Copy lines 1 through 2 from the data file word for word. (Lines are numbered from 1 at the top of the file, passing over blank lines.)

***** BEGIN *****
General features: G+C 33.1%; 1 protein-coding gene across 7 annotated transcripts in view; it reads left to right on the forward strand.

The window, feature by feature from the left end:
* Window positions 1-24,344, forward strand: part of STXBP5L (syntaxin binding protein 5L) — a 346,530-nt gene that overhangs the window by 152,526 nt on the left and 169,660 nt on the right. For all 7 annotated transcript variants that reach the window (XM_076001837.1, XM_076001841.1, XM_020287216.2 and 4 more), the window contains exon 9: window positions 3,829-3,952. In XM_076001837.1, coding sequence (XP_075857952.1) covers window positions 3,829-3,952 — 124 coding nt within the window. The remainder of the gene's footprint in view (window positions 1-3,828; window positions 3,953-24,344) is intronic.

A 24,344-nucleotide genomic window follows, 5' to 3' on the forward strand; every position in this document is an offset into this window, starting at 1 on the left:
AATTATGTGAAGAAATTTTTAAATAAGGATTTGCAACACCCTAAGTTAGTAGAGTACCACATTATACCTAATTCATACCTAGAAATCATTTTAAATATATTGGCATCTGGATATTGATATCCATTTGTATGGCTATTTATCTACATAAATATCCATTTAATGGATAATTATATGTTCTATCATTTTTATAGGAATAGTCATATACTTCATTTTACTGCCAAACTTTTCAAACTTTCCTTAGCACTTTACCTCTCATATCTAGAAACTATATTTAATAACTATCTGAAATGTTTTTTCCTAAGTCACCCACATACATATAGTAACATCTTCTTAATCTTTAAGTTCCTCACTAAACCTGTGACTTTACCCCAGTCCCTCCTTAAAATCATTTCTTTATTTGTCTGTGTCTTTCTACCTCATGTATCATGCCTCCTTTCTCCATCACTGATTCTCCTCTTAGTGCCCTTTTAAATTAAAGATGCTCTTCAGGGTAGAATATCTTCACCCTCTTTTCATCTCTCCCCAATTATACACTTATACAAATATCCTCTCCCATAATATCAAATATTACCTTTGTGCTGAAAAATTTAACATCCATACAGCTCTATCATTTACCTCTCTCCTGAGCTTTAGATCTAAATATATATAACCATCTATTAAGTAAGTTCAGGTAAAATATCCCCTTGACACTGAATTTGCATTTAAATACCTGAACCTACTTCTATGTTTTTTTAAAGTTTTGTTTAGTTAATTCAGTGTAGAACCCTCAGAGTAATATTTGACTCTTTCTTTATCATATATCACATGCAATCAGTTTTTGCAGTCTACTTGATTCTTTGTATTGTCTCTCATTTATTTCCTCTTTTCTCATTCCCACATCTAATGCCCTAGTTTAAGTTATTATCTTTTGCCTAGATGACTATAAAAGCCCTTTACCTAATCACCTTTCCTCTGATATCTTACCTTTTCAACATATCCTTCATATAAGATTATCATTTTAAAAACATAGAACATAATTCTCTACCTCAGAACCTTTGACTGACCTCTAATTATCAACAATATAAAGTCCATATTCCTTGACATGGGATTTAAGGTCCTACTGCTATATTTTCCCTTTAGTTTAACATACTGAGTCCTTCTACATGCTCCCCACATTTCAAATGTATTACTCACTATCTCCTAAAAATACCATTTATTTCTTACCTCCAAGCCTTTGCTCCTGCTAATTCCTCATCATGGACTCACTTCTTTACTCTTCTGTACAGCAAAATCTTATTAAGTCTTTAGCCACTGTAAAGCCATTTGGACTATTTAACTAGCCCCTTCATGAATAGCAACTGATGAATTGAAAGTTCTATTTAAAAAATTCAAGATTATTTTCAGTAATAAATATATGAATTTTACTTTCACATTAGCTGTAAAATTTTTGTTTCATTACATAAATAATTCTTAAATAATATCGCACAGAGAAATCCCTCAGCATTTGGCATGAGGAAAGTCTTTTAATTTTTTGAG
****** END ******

General features: G+C 33.1%; 1 protein-coding gene across 7 annotated transcripts in view; it reads left to right on the forward strand.

The window, feature by feature from the left end: